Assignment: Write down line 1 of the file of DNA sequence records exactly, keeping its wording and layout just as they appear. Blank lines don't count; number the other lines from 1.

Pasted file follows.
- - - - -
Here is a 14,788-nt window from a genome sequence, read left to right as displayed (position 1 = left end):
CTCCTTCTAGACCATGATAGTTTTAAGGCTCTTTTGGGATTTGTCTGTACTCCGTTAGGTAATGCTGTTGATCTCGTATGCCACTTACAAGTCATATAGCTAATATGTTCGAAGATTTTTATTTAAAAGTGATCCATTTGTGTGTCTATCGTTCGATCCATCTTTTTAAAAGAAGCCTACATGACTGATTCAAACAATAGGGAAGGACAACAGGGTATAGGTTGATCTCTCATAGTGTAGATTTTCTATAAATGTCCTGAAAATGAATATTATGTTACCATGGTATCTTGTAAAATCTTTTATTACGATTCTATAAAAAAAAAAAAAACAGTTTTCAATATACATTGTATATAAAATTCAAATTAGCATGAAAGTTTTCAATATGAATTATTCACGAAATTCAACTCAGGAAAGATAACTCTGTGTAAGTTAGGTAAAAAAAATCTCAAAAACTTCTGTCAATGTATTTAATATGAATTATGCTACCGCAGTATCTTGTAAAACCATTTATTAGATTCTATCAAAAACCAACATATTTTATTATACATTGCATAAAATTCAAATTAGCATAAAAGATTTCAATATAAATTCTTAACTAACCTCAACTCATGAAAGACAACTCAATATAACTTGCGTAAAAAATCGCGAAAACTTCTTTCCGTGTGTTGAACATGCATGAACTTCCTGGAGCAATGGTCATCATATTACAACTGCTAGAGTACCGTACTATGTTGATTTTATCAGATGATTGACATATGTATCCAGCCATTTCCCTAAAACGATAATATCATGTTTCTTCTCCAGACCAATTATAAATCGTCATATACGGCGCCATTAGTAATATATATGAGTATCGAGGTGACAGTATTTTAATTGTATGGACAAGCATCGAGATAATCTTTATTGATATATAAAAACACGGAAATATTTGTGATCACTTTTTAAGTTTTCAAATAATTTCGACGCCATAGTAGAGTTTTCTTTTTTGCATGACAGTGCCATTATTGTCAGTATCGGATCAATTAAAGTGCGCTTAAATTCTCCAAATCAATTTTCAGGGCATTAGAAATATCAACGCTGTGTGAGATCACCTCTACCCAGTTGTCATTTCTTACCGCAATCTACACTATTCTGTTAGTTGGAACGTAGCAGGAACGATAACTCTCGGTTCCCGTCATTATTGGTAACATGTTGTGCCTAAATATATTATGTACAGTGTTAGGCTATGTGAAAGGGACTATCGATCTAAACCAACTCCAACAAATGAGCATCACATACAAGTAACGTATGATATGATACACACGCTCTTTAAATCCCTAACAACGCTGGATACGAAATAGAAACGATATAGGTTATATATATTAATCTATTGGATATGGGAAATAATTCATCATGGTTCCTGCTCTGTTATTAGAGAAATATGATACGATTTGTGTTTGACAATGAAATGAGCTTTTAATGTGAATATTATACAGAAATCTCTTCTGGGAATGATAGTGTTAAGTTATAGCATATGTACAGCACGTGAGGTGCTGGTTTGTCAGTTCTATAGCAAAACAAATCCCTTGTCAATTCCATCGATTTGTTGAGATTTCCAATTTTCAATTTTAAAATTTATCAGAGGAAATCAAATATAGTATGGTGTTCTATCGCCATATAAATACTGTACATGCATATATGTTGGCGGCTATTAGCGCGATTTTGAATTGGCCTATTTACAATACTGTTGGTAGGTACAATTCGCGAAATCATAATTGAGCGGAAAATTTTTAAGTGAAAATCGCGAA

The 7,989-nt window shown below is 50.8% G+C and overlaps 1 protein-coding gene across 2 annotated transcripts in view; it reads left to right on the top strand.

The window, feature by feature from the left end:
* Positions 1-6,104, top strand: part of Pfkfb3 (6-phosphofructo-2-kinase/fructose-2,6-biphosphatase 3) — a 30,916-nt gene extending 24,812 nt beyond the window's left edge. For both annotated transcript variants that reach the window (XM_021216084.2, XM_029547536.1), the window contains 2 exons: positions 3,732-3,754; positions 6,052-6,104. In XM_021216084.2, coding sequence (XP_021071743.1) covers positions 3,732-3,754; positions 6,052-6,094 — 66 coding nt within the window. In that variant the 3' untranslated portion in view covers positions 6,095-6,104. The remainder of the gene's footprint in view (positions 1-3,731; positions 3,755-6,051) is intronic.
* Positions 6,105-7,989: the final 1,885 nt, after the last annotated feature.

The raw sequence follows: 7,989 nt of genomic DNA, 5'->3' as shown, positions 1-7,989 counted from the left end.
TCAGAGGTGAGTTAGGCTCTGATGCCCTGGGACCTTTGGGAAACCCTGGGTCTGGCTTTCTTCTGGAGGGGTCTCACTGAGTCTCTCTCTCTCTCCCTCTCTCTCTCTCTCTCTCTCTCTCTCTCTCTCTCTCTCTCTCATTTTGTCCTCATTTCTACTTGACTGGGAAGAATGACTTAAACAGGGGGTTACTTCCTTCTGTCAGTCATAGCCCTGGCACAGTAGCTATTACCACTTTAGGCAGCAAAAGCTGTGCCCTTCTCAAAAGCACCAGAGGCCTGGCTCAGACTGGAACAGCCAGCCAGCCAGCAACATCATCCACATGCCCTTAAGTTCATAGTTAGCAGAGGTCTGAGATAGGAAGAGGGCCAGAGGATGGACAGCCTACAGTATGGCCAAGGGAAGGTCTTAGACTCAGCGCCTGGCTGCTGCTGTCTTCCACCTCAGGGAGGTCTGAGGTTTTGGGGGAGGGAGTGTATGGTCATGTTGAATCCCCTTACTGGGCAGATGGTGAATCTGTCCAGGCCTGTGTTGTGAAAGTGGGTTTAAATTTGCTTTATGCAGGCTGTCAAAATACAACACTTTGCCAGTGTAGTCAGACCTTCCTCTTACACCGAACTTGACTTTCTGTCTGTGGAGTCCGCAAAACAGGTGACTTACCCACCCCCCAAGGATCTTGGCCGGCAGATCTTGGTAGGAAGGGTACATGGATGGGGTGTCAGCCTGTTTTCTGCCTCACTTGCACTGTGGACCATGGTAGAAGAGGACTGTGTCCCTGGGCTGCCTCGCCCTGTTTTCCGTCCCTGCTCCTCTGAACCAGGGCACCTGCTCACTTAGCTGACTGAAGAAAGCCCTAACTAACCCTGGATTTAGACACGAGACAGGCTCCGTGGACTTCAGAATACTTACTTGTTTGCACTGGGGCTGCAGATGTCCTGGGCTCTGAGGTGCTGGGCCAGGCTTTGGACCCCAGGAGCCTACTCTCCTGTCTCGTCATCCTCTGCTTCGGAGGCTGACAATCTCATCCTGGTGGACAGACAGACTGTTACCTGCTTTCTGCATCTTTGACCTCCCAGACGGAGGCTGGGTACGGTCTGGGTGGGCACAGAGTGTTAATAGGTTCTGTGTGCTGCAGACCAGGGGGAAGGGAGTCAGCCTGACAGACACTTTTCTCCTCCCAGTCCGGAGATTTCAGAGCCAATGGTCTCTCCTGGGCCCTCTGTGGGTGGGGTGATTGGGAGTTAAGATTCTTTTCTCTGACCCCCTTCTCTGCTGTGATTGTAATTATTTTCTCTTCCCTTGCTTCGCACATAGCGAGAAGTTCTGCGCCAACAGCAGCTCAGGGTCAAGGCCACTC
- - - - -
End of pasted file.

Here is a 14,788-nt window from a genome sequence, read left to right as displayed (position 1 = left end):